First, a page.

Here is why this is a stupid system:  MMOs are more profitable when no one is online.  Every single player that is online is using bandwidth, taking up server space, and cutting into your profits.  The ideal MMO (from a corporate standpoint) will have a player that pays a subscription who never actually logs in to the damn game, ever.  The labor point system is actively encouraging your least profitable group (the F2P players) to stay online the longest.

This is so incredibly ironic coming from a game that’s all about economic efficiency.  The mind boggles.  Even patrons are rewarded for staying online, because they get 10/per for online and only 5/per for offline (as opposed to 5/per 0/per for F2P players).  May I suggest a system where F2P players get 5/per labour offline, and patrons get 10/per?  Then people are still incentivized to become patrons (especially since they get like, 1.5x more labor cap besides) but they’re not needlessly wasting your resources to deal with your shittily designed system.

But who cares about labor generation when no one can play the fucking game, right?  It’s been two weeks since my last ticket and there has been no response.  I’ve been keeping my eye on the false-ban discussions and discovered that the whole “This email is not associated with an account” response is overwhelmingly common all of a sudden, and you know what?  Fuck this.  I’ve uninstalled all Trion games (including Rift…) and when they do unban my account (which I honestly do believe they will do.  Eventually.  With no guarantee it won’t just get randomly banned again…) my only action will be to log in and make sure there are no scraps of credit card information available tied to my account because I do not trust a company this incompetent with it.

What the fuck, Trion.  What the fuck.  I used to like you :/

I will leave you with this email that my friend sent to me:
byerift
———
Update: After a month of waiting for a new reply and updating my Trion support ticket, still without reply, I have joined a large number of other users and filed a complaint with the BBB. I listed my desired resolution as either reinstatement of my account and an apology, or an explanation of what rule I suposedly broke and why a first offence deserves a library ban from all titles. I don’t even want the damn account back at this point but I am not just going to walk away from this bullshit either. They angried up my blood :P

Update 2:  On the exact same day that the BBB let me know they had forwarded my complaint, Trion unbanned my account and gave me 2 months and 5 days of free time (funny how that works!).  The apology was the typical canned response of: “We have reviewed your account and verified that you were banned incorrectly. We apologize for this error and we will use this information to improve our reports system so legitimate players such as yourself are not banned incorrectly going forward. We are working our hardest to get rid of as many of the illegitimate players as we are able to, but unfortunately this means that certain times our reports can be too restrictive and catch legitimate players.”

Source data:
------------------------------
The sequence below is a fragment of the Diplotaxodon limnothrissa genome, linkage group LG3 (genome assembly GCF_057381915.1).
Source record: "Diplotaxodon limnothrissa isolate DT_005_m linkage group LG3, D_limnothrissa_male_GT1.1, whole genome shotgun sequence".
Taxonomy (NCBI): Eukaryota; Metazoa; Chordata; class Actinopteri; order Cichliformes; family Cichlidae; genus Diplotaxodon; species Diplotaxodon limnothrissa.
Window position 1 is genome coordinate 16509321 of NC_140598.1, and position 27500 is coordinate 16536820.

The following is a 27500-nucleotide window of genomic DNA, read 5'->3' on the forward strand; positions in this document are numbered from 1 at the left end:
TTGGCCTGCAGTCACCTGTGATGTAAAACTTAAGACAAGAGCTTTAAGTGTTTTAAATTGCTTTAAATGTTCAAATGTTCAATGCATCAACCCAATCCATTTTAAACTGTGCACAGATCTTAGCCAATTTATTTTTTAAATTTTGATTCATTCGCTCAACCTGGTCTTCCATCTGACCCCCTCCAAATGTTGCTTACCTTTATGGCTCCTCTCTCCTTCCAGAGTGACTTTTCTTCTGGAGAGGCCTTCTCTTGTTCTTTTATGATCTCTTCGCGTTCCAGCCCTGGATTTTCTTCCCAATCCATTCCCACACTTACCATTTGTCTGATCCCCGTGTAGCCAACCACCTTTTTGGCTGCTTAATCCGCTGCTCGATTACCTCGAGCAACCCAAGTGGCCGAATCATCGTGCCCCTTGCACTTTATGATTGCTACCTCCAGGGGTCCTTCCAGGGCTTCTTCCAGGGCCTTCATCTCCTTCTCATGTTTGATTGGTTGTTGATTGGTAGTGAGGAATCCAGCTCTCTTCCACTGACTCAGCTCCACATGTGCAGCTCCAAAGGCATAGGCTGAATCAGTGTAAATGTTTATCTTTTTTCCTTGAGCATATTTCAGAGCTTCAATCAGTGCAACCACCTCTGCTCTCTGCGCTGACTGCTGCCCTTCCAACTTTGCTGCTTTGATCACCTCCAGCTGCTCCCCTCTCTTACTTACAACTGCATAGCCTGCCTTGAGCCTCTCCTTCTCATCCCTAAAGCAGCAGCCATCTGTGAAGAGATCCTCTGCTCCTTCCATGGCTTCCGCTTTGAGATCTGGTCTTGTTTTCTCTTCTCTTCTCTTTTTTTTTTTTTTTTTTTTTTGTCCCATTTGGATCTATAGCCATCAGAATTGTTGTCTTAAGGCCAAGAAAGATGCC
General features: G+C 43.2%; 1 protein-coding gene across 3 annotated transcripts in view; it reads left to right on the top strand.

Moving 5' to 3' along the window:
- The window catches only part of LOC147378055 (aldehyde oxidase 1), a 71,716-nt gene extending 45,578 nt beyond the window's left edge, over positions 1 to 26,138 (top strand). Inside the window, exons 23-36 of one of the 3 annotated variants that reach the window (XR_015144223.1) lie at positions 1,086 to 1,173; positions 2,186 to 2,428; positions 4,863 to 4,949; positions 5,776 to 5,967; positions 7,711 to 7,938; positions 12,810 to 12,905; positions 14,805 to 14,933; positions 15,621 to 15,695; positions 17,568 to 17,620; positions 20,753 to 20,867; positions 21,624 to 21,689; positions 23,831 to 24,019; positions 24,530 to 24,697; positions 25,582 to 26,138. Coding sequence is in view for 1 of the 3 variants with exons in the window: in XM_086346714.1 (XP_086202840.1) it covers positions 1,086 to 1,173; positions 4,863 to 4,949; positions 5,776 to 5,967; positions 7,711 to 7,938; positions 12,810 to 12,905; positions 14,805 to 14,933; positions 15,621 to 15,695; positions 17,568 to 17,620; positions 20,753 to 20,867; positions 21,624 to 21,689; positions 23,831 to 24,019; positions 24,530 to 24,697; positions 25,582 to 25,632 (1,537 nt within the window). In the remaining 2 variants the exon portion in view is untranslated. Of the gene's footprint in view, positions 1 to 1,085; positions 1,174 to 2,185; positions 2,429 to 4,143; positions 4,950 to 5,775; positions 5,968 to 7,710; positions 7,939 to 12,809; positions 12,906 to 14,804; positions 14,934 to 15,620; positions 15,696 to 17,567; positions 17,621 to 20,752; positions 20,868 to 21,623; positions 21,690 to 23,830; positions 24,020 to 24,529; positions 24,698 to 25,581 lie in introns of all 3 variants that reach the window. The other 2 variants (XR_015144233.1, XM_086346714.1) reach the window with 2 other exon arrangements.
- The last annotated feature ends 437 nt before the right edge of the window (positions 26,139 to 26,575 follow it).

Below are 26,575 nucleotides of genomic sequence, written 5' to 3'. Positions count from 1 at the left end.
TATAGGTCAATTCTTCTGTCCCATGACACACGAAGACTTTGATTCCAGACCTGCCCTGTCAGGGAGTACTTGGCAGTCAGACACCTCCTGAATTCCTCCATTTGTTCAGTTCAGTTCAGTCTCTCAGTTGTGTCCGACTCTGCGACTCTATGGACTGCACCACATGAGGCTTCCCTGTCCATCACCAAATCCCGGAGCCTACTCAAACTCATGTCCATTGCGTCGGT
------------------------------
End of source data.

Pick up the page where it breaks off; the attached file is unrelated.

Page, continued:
… Which is really just a way of saying “Gotta break a few eggs to make an omelette.  Sucks but what ya gonna do”, when the correct answer is “don’t shit all over your customers when you fuck up”.  I’m not upset about being banned accidentally by an algorithm.  Shit happens.  I’m upset that they banned a legit account from their entire library (if it had just been ArcheAge I wouldn’t be NEARLY as shocked by this whole situation, but my god the horrifying decision making that is on display here…), with no warning and no explanation (I didn’t even get the vague “significantly over the latency limit” explanation that some people have gotten… so I didn’t even get banned for lagging), for what would have been a first offence had there been one, and then when I jumped through their hoops to ask for my shit back they dropped the ball and were like “welp you don’t exist, can’t help” and it took five weeks and a BBB complaint before they actually got off their asses and looked into it properly. I didn’t even lose (much) land or anything because I hadn’t played the game long enough, but many of the stories involve accounts that paid for the multi hundreds of dollar limited edition headstart type shit who proceeded to lose all their land and accumulated goods due to the way the game is designed.  I can’t even…

I do appreciate that I didn’t have to fight for my refund though, and I thank their billing department for not being entirely incompetent.  I say that now, before I have checked to make sure there were no further charges on my card…

I will not be reinstalling ArcheAge.  I had briefly entertained the notion of trying the game again once I was unbanned, since I had assumed the compensation would be free time and hey that means I could unlock the AH without having to pay anything!  But that was back when I thought this would take at most a week to resolve.  Five weeks is just ridiculous.  Sorry Trion, you dropped this ball way too hard for me to trust you again.

—-

Just peeked at my BBB complaint status:

01/20/2015 Forward Consumer Rebuttal to Business
02/04/2015 No Response from Business re: Consumer Rebuttal

/golfclap

Advertisements

Rust / 7 Days to Die